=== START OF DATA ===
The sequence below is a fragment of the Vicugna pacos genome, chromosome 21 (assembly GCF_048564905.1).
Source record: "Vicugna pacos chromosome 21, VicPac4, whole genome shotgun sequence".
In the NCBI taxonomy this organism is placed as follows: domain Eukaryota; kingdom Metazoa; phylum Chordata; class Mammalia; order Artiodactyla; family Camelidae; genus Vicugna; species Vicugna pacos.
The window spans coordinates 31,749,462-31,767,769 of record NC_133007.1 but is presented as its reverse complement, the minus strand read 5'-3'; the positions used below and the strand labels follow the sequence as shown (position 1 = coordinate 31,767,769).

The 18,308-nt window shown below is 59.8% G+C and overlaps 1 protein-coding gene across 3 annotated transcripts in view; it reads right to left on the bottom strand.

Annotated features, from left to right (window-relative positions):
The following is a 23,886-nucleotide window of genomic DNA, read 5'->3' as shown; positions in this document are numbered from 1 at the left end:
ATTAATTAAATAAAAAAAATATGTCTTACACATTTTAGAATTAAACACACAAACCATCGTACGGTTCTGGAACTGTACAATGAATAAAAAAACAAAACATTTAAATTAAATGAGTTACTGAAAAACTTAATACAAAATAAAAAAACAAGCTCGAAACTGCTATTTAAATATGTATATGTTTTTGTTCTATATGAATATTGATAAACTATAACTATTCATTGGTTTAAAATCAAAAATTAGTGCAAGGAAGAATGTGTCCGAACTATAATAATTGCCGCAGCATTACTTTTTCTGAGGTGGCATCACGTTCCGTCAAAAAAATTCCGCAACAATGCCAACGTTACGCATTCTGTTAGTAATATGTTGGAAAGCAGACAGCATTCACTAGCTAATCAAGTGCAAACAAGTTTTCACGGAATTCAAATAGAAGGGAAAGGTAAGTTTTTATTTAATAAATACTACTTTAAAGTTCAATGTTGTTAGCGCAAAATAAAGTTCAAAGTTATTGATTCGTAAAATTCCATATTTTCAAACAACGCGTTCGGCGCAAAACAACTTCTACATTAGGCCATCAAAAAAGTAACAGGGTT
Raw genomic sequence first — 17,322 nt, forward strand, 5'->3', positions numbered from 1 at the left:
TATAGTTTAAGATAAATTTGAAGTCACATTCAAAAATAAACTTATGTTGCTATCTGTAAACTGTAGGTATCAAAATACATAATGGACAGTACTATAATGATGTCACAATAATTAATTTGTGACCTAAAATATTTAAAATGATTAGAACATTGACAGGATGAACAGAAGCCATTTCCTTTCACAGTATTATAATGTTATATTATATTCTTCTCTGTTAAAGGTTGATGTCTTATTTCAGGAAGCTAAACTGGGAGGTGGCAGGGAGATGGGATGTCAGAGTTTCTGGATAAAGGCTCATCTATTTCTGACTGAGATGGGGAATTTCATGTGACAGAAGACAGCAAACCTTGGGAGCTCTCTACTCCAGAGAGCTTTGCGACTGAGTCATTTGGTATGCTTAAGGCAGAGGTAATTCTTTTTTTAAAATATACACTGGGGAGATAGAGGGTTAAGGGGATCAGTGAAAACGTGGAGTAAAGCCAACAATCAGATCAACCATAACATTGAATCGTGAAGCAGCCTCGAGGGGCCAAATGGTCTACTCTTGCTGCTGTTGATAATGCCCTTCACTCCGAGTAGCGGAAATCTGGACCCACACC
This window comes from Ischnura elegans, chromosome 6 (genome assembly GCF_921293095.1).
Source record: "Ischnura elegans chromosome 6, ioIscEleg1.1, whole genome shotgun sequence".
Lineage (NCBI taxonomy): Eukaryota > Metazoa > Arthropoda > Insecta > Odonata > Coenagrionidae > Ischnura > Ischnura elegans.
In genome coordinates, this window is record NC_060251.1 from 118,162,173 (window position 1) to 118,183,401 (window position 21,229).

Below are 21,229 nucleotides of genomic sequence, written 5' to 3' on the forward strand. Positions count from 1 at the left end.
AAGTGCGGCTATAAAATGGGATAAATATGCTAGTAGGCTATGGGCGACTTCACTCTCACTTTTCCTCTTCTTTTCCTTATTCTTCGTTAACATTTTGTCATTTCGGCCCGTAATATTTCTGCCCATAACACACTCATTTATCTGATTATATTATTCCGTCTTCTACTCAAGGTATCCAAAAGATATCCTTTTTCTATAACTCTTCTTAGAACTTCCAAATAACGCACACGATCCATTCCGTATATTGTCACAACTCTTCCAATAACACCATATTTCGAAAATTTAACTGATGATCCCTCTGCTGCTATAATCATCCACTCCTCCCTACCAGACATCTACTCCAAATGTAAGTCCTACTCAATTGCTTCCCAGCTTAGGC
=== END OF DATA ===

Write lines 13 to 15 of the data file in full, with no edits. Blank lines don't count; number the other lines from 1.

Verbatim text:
Lineage (NCBI taxonomy): Eukaryota > Metazoa > Arthropoda > Insecta > Odonata > Coenagrionidae > Ischnura > Ischnura elegans.
In genome coordinates, this window is record NC_060251.1 from 118,162,173 (window position 1) to 118,183,401 (window position 21,229).

Below are 21,229 nucleotides of genomic sequence, written 5' to 3' on the forward strand. Positions count from 1 at the left end.